Every time we come across a high-definition image of a starlit night sky or milky-way, our brows rise up in awe. We secretly wish to be able to click such photos on our smartphones. Obviously, not everyone is able to buy a high-end camera or related hardware to click such images as the pro guys do. What if we tell you it is possible to capture such photos using a smartphone.?
We have come a long way in terms of improving and innovating the smartphone camera. Today, clicking the milky way, stars, constellations is very much possible using a smartphone. These days smartphone makers are releasing phones with powerful camera setups. These phone cameras can compete with the likes of branded DSLR. In these smartphones, Artificial Intelligence or AI issued to click and process high-resolution images.
Talking of premium smartphones with the high-end camera setup, Google’s Pixel series of smartphones always takes the cake. These smartphones come with unique and user-friendly features.
We know that flagship devices are expensive. Google’s Pixel range of smartphones follows this trait as well. So, it’s not possible for everyone to own a Pixel device. However, thanks to Android’s open-source nature, we can port the Google Camera from Pixel phones to any other brand’s smartphone. In this guide, we will tell you how to use Google Camera Astrophography Mode to click constellation, star-filled night sky, etc.
Just to give you an idea of the night sky we have been talking so far, here is a photo clicked by me using the Google Camera Astrophography Mode. Of course, the image you see below is clicked using a smartphone, OnePlus 6T.
What’s the Hype regarding Google Camera.?
Those who are new to the tech and smartphone domain may wonder what makes Google Camera so special.? Like we said, today’s smartphone makers implement Artificial Intelligence on their camera setup. Google makes the best utilization of AI when it comes to the camera section of Pixel devices.
GCam or Google Camera comes with AI portrait mode, Topshot, smartburst, super res zoom, HDR+, etc. Now, with the release of its latest 4th generation smartphone, the Pixel 4 series, Google has introduced the much-hyped Astrophotography Mode. In fact, much before the phone’s official release, the Gcam apps were ported by many developers and shared in the public domain for use. It worked as well.
We have put up a link for the Google Camera app 7.0 for generic Android devices in this guide. You have to download and install it.
How to click Nightsky using Google Camera Astrophotography Mode
Let us assure you that you do not have to perform any kind of rocket science to be able to click an image using Google Camera Astrophotography Mode. However, you need to have a few things with you. We have listed them below.
What do you need?
- Download Google Camera APK 7.0 APK
- Smartphone running Android OS (preferably Android Pie or Android 10)
- A tripod stand (this is a must to be able to click a clean night sky photo)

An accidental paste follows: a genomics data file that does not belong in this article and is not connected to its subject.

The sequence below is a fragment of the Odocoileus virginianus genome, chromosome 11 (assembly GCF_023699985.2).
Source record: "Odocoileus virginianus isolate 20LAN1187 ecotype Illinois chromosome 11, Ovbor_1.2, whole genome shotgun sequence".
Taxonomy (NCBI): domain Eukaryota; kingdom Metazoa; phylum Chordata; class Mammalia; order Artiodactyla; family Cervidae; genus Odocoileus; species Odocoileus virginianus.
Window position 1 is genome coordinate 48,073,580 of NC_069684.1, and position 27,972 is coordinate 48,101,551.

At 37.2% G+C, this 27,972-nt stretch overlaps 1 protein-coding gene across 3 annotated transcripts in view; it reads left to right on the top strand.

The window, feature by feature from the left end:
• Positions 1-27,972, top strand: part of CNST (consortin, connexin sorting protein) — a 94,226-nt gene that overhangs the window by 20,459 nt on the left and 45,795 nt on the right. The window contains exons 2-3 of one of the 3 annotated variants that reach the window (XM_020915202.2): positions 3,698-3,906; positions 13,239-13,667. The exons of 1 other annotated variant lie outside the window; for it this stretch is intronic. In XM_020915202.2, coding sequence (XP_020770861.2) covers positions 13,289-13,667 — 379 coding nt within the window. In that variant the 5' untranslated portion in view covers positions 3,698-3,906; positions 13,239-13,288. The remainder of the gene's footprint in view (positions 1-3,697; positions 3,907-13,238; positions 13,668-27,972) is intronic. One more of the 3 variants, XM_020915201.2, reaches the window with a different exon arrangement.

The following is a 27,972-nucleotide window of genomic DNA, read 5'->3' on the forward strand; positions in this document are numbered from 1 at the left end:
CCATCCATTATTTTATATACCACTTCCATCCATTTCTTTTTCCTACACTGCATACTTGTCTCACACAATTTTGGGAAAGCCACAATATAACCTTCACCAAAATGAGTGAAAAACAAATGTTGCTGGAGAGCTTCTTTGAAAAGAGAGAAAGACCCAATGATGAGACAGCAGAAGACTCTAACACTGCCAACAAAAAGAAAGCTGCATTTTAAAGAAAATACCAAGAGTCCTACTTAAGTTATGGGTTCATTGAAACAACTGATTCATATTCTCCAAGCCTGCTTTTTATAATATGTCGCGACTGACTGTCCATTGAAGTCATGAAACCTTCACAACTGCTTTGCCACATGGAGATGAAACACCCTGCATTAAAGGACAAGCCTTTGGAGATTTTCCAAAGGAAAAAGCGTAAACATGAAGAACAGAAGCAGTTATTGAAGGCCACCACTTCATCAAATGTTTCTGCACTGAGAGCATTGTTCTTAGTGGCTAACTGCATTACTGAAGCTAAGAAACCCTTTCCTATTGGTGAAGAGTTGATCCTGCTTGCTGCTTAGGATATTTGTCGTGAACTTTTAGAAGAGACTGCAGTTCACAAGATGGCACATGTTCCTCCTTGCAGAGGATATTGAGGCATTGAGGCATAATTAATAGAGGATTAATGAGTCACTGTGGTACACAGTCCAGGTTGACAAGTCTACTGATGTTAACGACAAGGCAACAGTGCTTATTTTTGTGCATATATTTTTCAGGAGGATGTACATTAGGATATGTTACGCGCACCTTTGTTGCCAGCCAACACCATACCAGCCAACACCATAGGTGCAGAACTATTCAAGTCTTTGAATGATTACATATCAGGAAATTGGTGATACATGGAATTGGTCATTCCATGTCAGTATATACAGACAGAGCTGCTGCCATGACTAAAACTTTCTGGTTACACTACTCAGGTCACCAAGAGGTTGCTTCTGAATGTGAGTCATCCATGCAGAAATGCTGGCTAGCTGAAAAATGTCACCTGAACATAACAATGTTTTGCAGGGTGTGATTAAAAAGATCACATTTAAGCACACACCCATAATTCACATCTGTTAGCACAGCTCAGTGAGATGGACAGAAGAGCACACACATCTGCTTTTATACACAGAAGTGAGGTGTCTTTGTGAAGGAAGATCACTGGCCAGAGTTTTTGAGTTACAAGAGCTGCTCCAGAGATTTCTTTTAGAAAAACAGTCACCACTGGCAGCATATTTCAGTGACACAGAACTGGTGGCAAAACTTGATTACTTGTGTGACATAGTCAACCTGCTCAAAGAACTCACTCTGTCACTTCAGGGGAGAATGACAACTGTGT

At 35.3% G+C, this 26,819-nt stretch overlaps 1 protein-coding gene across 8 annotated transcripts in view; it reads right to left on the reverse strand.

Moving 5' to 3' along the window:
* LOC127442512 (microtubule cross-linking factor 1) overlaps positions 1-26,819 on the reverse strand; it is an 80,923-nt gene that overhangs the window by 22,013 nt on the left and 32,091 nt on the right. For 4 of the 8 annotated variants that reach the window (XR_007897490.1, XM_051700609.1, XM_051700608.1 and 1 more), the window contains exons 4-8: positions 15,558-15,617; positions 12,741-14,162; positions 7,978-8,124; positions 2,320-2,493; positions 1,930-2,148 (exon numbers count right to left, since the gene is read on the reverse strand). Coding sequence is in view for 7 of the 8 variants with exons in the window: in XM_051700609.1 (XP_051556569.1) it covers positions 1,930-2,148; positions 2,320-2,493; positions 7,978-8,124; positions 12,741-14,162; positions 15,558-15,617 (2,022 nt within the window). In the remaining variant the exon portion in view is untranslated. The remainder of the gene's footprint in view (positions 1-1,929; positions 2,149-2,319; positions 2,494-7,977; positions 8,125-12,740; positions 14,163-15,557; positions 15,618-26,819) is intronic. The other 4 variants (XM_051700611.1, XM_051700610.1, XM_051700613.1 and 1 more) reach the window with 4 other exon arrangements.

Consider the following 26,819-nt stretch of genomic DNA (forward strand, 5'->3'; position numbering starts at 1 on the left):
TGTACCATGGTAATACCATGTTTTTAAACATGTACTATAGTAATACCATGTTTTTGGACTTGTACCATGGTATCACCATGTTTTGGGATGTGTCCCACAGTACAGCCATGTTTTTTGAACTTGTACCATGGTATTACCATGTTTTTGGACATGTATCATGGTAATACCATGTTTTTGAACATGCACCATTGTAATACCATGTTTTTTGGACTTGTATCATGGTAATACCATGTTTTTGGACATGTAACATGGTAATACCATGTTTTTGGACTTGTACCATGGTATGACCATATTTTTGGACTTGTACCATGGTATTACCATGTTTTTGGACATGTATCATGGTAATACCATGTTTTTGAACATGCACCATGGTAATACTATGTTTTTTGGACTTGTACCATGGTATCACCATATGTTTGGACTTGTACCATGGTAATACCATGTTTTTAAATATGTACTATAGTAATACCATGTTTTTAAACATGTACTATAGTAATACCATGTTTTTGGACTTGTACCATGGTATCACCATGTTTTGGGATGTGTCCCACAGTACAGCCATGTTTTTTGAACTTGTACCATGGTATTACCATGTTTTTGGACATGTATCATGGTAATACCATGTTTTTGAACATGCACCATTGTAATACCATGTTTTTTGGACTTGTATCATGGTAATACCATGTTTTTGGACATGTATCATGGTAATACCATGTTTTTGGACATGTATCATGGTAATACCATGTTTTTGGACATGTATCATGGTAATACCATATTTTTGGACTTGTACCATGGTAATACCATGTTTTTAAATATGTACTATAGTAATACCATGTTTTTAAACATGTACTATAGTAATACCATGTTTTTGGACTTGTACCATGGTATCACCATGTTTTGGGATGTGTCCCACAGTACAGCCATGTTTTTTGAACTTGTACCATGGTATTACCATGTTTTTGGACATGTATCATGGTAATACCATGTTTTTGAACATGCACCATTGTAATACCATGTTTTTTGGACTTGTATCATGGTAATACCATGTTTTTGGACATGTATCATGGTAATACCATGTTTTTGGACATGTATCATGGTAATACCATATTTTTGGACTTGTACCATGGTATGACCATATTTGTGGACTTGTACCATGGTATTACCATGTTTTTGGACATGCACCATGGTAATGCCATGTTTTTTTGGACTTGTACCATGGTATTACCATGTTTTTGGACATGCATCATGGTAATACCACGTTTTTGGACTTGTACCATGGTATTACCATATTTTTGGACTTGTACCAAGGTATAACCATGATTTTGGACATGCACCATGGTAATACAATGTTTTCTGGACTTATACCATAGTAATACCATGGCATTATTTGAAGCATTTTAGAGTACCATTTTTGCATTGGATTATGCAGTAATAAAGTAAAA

- A place where there is less light pollution
Why use a Tripod Stand to click the Astrophoto?
In case you are scratching your head about the tripod and light pollution conditions, let us explain it to you. We need a tripod to keep the phone steady. Here steady means motionless as a rock. Achieving ultimate steadiness will not be possible unless we mount the smartphone on a good tripod.
The sky is very far away from us. The stars and other heavenly bodies we get to see in the night sky are even further away. When we look at the stars or constellations, we see them twinkling. This phenomenon happens because the light that travels to our eyes reflecting from these objects fluctuate due to the massive distance between them and the earthly plane.
So, if we hold the camera in our hands, due to the earth’s constant rotation and the distance of the light we will get shady or noisy images of the stars. We may try to hold the camera as much still as possible. However, due to earth’s rotation, our hands will shake and thus we get a noisy image with stars appearing as streaks of light in crazy shapes. Thus, using a tripod solves this issue pretty easily.
In fact, we have to manually set the focus on the Google Camera to Infinity, which we have stated in the steps below.
Light Pollution explained
Now, let’s explain the less light pollution factor. In simple terms, before clicking the night sky you need to find a place where there is no artificial lighting nearby that your smartphone camera can capture. This will refrain the camera from obtaining a clean image of the starlit night sky.
You can use certain apps to know of less light pollution in your nearby areas. Otherwise, simply just recon for a place where at least for some distance there is no artificial lighting all around you.
You can even see the difference between resultant astrophotos clicked in a darker, natural environment and a place lighted with artificial lights. Try it out.
Shooting the NightSky with Google Camera Astrophotography Mode
- Open you Google Camera app
- Slide left to the option NightSight. (characterized by a crescent moon symbol)
- Above the camera face, you should see a small arrow. Swipe it down.
- Set the timer to 3 seconds
- Tap on the Focus tab > tap on the Mountain Symbol which signifies Infinity Focus.
- Place the smartphone on the tripod and make sure the rear camera is facing towards the night sky.
- Once the phone goes hands-free on the camera screen, you should see a message “Phone is Steady“.
- Now, gently press the Shutter button.
The camera will take a few moments to capture the night sky. You should see the camera app displaying messages such as “Looking for stars” and “Collecting Stars“.
In the end, you should get your desired photo of the starlit night sky.
So, if you have a curiosity for stargazing, then try out the Google Camera Astrophotography Mode on your Android smartphone. Do let us know your results.
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